January 25, 2008
On Tuesday, January 22, 2008 the Carmel Valley Planning Board (CVPB) held a special meeting to consider adding seats to the Board to incorporate the newer Pacific Highlands Ranch area of Carmel Valley. Pacific Highlands Ranch included the subdivisions of Airoso, Arabella, Portico, Santa Rosa, Bordeaux, Soleil as well as two apartment complexes.
The Board intends to add two seats to the existing Carmel Valley Planning Board. These two seats will be occupied by Pacific Highlands Ranch residents, yet to be named. The few members of PHR that did attend the meeting offered their opinions and suggestions and were appointed by the Board to the Pacific Highlands Ranch subcommittee to assist in getting the word out to PHR residents.
The issue will be addressed again at the CVPB’s regularly scheduled meeting the fist Tuesday of February.
For more information, contact Aaron Smith at email@example.com
January 24, 2008
Good Morning Friends and Clients,Many of you have recently contacted us asking about the latest overseas and domestic economic news… and in particular the aggressive move of the FED to cut rates by 3/4%. As you know, we are not mortgage brokers, but after consulting with our trusted colleagues, we’ve prepared a brief summary of this week’s news and how it will affect you as homeowner or potential homeowner. Always feel free to contact us directly for an analysis of your specific situation at firstname.lastname@example.org or 858-456-9152.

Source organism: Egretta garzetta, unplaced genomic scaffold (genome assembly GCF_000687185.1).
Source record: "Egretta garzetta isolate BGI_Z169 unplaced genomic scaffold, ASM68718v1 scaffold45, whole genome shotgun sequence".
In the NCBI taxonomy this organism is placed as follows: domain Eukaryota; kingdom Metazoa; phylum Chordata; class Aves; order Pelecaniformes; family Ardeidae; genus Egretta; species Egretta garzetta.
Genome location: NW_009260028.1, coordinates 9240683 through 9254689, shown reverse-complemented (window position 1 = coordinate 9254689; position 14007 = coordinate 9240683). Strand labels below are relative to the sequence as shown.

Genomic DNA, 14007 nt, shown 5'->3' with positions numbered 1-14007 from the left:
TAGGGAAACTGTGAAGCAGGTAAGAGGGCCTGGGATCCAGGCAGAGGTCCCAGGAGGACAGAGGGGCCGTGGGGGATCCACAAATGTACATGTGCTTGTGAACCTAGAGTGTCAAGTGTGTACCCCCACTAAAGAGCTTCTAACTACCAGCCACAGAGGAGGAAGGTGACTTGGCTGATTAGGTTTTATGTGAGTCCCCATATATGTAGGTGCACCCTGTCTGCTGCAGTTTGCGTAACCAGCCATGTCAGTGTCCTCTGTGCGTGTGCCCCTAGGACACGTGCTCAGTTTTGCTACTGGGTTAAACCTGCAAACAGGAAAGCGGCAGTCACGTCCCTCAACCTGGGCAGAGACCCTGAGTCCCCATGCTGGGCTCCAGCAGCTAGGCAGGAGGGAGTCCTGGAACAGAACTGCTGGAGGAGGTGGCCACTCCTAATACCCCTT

While we were enjoying our Martin Luther King Holiday, Asian and European markets were in a free fall. It turns out that yes, the U.S. economy is still the world’s leading economy. The old adage “when the U.S. sneezes, the world catches a cold” seems to hold true. While some European and Asian countries seemed confident that they were finally independent of our economy, it turns out that with the U.S. flirting with a major recession their economies suffered right along with ours.
Insert the Federal Reserve. The Federal Reserve is not owned by the government. In fact, it is largely owned by 5 large U.S. Banks who in turn have large shareholders from Europe and Asia. As these shareholders saw their own markets tumbling, they began to put pressure on the U.S. Banks to have Feds to step in immediately and make a drastic move to spur the U.S economy.
So, while some of us were enjoying the day off, the Feds held an emergency inter-session meeting and lowered both the Discount Rate and the Feds Fund Rate a whopping .75%. The last time the Feds held an emergency meeting between scheduled meetings was September of 2001.